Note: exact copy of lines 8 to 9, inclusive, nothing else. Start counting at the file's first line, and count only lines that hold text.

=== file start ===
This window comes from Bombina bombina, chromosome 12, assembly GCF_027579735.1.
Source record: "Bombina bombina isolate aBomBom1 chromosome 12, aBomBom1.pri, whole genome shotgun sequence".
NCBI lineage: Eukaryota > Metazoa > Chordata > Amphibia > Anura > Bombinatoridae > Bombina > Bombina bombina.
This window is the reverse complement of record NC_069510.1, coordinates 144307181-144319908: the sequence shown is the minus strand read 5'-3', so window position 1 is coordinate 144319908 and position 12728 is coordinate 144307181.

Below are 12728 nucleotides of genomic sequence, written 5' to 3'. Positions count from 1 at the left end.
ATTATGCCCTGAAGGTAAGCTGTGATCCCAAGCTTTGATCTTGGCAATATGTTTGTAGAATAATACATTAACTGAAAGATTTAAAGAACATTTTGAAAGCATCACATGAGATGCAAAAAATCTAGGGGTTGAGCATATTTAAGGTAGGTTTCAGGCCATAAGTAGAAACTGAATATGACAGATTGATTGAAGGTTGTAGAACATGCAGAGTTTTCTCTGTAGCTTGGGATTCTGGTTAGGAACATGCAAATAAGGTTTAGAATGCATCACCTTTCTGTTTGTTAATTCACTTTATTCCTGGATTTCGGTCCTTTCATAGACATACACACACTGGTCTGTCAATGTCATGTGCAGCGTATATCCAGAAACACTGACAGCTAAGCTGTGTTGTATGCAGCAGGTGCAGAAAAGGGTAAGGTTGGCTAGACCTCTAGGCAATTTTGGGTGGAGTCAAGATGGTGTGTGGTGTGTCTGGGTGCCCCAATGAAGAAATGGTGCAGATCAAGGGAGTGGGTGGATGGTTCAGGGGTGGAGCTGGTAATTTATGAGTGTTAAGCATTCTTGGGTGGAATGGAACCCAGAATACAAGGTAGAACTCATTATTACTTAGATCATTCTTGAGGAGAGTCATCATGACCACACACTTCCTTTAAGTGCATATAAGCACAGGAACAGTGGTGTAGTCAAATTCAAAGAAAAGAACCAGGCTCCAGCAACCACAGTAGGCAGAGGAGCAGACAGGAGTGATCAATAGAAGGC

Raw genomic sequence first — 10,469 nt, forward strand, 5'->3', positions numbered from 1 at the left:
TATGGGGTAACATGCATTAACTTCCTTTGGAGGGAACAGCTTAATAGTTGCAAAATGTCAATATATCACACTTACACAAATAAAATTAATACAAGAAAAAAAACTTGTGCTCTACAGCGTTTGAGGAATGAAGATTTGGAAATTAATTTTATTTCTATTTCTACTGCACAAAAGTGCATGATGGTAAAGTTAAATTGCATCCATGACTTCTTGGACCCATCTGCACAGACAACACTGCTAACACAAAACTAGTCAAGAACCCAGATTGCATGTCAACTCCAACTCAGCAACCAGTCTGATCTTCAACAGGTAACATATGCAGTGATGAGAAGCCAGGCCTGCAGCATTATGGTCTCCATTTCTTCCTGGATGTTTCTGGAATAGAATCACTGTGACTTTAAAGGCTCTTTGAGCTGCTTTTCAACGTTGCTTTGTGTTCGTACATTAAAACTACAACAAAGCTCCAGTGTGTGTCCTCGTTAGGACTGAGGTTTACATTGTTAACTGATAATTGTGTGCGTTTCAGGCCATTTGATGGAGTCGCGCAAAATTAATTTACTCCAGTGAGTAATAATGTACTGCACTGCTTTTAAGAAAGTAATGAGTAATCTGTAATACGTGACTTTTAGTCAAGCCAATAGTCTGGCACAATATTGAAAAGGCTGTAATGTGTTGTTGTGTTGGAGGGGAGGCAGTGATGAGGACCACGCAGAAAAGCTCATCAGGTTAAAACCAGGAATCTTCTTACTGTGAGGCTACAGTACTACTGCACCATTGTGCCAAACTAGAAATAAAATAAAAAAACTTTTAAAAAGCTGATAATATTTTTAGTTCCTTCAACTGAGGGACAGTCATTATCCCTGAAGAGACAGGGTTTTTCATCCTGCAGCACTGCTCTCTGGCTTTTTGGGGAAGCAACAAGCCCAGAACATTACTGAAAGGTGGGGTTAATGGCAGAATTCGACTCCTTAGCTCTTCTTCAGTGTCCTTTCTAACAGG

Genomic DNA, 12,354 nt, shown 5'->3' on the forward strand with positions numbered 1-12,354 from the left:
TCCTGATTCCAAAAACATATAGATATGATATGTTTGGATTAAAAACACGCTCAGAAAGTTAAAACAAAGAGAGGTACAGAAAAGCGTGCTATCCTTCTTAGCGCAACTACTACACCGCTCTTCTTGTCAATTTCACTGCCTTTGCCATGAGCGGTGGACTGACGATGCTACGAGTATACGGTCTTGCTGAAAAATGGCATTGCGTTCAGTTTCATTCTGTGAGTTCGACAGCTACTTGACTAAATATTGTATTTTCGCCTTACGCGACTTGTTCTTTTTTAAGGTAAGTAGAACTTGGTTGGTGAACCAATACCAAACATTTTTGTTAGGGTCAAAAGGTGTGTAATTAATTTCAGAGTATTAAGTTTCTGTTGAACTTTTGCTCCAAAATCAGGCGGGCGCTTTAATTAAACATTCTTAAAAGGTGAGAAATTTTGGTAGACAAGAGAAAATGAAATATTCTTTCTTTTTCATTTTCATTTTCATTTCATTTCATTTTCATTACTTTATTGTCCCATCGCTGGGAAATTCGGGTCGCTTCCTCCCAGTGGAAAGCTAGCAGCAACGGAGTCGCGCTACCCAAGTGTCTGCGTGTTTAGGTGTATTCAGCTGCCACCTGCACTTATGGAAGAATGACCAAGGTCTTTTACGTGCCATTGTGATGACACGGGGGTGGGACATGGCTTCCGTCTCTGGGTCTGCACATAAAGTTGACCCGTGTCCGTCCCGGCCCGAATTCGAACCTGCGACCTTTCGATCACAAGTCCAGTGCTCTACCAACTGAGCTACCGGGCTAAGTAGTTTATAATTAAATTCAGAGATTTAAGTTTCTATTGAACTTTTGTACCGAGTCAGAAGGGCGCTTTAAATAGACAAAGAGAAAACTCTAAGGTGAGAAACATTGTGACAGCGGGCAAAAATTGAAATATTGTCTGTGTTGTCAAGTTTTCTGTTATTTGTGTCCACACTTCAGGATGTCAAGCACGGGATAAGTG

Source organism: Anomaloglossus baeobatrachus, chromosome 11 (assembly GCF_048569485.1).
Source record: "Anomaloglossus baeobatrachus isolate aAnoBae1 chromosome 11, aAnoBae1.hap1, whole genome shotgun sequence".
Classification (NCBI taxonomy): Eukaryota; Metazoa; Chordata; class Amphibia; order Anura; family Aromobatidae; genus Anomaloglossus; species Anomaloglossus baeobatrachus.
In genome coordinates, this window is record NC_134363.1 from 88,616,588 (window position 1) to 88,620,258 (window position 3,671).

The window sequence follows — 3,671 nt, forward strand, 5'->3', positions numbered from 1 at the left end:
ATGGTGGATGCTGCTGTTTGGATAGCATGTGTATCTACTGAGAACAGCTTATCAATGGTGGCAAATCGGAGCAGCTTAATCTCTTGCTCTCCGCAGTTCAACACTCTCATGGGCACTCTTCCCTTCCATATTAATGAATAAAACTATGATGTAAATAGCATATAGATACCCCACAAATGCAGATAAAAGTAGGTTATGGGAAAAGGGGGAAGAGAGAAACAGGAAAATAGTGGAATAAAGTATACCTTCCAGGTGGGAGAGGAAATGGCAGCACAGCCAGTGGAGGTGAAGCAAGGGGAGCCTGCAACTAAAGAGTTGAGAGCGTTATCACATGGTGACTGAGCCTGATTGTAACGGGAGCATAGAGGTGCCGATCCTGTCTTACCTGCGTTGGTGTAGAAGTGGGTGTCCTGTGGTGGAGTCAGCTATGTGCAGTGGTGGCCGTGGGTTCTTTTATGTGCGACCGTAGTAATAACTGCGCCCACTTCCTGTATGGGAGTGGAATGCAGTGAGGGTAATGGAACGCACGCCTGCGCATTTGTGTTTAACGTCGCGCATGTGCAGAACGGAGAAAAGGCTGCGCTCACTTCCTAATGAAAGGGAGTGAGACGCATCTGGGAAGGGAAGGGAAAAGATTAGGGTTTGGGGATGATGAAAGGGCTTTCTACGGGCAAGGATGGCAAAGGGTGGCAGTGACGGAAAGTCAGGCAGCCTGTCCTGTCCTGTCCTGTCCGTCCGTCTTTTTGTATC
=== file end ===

TATGGGGTAACATGCATTAACTTCCTTTGGAGGGAACAGCTTAATAGTTGCAAAATGTCAATATATCACACTTACACAAATAAAATTAATACAAGAAAAAAAACTTGTGCTCTACAGCGTTTGAGGAATGAAGATTTGGAAATTAATTTTATTTCTATTTCTACTGCACAAAAGTGCATGATGGTAAAGTTAAATTGCATCCATGACTTCTTGGACCCATCTGCACAGACAACACTGCTAACACAAAACTAGTCAAGAACCCAGATTGCATGTCAACTCCAACTCAGCAACCAGTCTGATCTTCAACAGGTAACATATGCAGTGATGAGAAGCCAGGCCTGCAGCATTATGGTCTCCATTTCTTCCTGGATGTTTCTGGAATAGAATCACTGTGACTTTAAAGGCTCTTTGAGCTGCTTTTCAACGTTGCTTTGTGTTCGTACATTAAAACTACAACAAAGCTCCAGTGTGTGTCCTCGTTAGGACTGAGGTTTACATTGTTAACTGATAATTGTGTGCGTTTCAGGCCATTTGATGGAGTCGCGCAAAATTAATTTACTCCAGTGAGTAATAATGTACTGCACTGCTTTTAAGAAAGTAATGAGTAATCTGTAATACGTGACTTTTAGTCAAGCCAATAGTCTGGCACAATATTGAAAAGGCTGTAATGTGTTGTTGTGTTGGAGGGGAGGCAGTGATGAGGACCACGCAGAAAAGCTCATCAGGTTAAAACCAGGAATCTTCTTACTGTGAGGCTACAGTACTACTGCACCATTGTGCCAAACTAGAAATAAAATAAAAAAACTTTTAAAAAGCTGATAATATTTTTAGTTCCTTCAACTGAGGGACAGTCATTATCCCTGAAGAGACAGGGTTTTTCATCCTGCAGCACTGCTCTCTGGCTTTTTGGGGAAGCAACAAGCCCAGAACATTACTGAAAGGTGGGGTTAATGGCAGAATTCGACTCCTTAGCTCTTCTTCAGTGTCCTTTCTAACAGG

Genomic DNA, 12,354 nt, shown 5'->3' on the forward strand with positions numbered 1-12,354 from the left: